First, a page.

Friends influence middle schoolers’ attitudes toward peers of different ethnicities, races

Studies have shown that for young people, simply being around peers from different ethnic and racial backgrounds may not be enough to improve attitudes toward other groups. Instead, children and adolescents also need to value spending time and forming relationships with peers from diverse groups. A new study examined how friends in middle school affect each other’s attitudes about interacting with peers of different ethnicities and races, finding that they significantly influence each other’s racial and ethnic views.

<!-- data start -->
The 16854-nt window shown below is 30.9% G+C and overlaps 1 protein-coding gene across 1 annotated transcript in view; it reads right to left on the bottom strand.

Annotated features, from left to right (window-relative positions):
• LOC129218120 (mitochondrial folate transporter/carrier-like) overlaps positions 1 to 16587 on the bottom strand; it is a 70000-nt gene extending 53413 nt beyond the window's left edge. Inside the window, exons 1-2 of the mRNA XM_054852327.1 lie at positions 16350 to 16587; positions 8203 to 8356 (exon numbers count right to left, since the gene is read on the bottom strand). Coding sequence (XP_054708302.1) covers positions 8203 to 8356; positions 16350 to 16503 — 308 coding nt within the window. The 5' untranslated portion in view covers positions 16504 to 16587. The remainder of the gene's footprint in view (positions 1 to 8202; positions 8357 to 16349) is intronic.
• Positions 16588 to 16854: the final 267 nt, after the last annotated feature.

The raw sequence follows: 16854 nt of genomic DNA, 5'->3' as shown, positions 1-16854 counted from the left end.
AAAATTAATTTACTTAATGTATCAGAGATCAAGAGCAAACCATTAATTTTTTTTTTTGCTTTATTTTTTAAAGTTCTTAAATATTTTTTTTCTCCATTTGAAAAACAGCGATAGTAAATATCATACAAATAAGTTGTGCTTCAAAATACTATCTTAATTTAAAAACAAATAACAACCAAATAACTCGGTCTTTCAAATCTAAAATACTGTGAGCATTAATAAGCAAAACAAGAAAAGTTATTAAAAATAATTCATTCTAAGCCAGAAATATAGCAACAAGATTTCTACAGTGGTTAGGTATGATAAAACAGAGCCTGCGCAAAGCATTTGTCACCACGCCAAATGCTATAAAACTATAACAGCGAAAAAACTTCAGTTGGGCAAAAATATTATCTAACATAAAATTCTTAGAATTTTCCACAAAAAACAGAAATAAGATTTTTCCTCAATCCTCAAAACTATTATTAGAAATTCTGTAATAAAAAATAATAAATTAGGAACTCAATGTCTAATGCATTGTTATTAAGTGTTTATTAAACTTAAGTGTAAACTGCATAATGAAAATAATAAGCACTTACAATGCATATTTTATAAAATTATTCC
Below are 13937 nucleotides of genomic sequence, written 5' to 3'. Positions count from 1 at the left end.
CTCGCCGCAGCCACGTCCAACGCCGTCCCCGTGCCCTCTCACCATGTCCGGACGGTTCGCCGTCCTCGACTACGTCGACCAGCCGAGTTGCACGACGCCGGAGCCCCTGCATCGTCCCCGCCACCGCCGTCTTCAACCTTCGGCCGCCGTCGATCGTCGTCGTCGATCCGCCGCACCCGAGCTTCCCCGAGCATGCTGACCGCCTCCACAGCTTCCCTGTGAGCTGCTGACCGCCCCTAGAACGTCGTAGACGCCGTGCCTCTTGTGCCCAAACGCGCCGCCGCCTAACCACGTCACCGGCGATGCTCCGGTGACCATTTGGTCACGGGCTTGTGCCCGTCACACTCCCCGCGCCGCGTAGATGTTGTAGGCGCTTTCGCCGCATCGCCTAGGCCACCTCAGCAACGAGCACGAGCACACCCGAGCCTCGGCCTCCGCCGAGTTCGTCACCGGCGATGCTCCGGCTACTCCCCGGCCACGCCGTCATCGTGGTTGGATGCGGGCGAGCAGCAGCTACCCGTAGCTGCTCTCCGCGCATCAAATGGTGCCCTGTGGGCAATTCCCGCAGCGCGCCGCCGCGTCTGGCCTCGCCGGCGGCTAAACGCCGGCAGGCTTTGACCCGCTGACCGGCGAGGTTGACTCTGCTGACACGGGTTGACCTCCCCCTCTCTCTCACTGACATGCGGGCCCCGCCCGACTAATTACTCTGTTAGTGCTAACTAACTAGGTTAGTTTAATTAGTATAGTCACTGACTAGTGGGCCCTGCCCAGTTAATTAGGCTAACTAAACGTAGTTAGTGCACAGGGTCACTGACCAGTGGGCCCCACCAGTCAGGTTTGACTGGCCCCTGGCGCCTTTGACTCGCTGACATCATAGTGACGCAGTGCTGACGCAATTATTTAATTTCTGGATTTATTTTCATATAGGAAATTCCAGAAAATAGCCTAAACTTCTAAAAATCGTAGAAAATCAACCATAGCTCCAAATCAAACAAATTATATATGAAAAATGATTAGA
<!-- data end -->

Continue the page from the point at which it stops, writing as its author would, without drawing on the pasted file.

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How parents cause children’s friendships to end

A new study reveals why childhood friendships fall apart and is the first to demonstrate that parents are an important source of these breakups. Using data from 1,523 children, researchers examined parenting styles as well as mother and father self-reported depressive symptoms to predict the occurrence and timing of best friendships breaking up from the start to the end of elementary school (grades one to six). Some of the findings were not what they expected.

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